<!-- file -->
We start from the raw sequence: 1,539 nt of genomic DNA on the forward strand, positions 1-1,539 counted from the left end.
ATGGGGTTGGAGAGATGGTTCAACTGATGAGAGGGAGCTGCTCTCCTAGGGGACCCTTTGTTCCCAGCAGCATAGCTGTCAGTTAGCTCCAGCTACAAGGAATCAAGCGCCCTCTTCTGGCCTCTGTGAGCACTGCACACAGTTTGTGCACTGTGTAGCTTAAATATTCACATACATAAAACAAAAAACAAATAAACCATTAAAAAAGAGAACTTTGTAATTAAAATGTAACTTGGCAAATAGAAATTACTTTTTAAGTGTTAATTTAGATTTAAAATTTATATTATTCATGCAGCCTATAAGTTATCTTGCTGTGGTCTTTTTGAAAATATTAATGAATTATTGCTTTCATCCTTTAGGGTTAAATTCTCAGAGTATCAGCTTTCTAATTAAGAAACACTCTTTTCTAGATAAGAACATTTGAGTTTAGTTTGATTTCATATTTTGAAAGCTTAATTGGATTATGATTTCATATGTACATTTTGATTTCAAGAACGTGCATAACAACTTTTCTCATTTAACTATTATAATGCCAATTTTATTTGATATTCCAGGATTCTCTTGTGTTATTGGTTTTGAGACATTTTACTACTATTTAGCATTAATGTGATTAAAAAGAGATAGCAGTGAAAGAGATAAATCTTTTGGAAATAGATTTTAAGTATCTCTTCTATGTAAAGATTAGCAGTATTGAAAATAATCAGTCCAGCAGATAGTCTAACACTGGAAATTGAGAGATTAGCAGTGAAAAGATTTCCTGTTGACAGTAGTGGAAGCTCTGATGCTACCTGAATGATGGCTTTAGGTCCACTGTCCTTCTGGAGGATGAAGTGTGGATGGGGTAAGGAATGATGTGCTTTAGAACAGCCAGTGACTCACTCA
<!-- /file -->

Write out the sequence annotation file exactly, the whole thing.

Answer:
We start from the raw sequence: 1,539 nt of genomic DNA on the forward strand, positions 1-1,539 counted from the left end.
ATGGGGTTGGAGAGATGGTTCAACTGATGAGAGGGAGCTGCTCTCCTAGGGGACCCTTTGTTCCCAGCAGCATAGCTGTCAGTTAGCTCCAGCTACAAGGAATCAAGCGCCCTCTTCTGGCCTCTGTGAGCACTGCACACAGTTTGTGCACTGTGTAGCTTAAATATTCACATACATAAAACAAAAAACAAATAAACCATTAAAAAAGAGAACTTTGTAATTAAAATGTAACTTGGCAAATAGAAATTACTTTTTAAGTGTTAATTTAGATTTAAAATTTATATTATTCATGCAGCCTATAAGTTATCTTGCTGTGGTCTTTTTGAAAATATTAATGAATTATTGCTTTCATCCTTTAGGGTTAAATTCTCAGAGTATCAGCTTTCTAATTAAGAAACACTCTTTTCTAGATAAGAACATTTGAGTTTAGTTTGATTTCATATTTTGAAAGCTTAATTGGATTATGATTTCATATGTACATTTTGATTTCAAGAACGTGCATAACAACTTTTCTCATTTAACTATTATAATGCCAATTTTATTTGATATTCCAGGATTCTCTTGTGTTATTGGTTTTGAGACATTTTACTACTATTTAGCATTAATGTGATTAAAAAGAGATAGCAGTGAAAGAGATAAATCTTTTGGAAATAGATTTTAAGTATCTCTTCTATGTAAAGATTAGCAGTATTGAAAATAATCAGTCCAGCAGATAGTCTAACACTGGAAATTGAGAGATTAGCAGTGAAAAGATTTCCTGTTGACAGTAGTGGAAGCTCTGATGCTACCTGAATGATGGCTTTAGGTCCACTGTCCTTCTGGAGGATGAAGTGTGGATGGGGTAAGGAATGATGTGCTTTAGAACAGCCAGTGACTCACTCA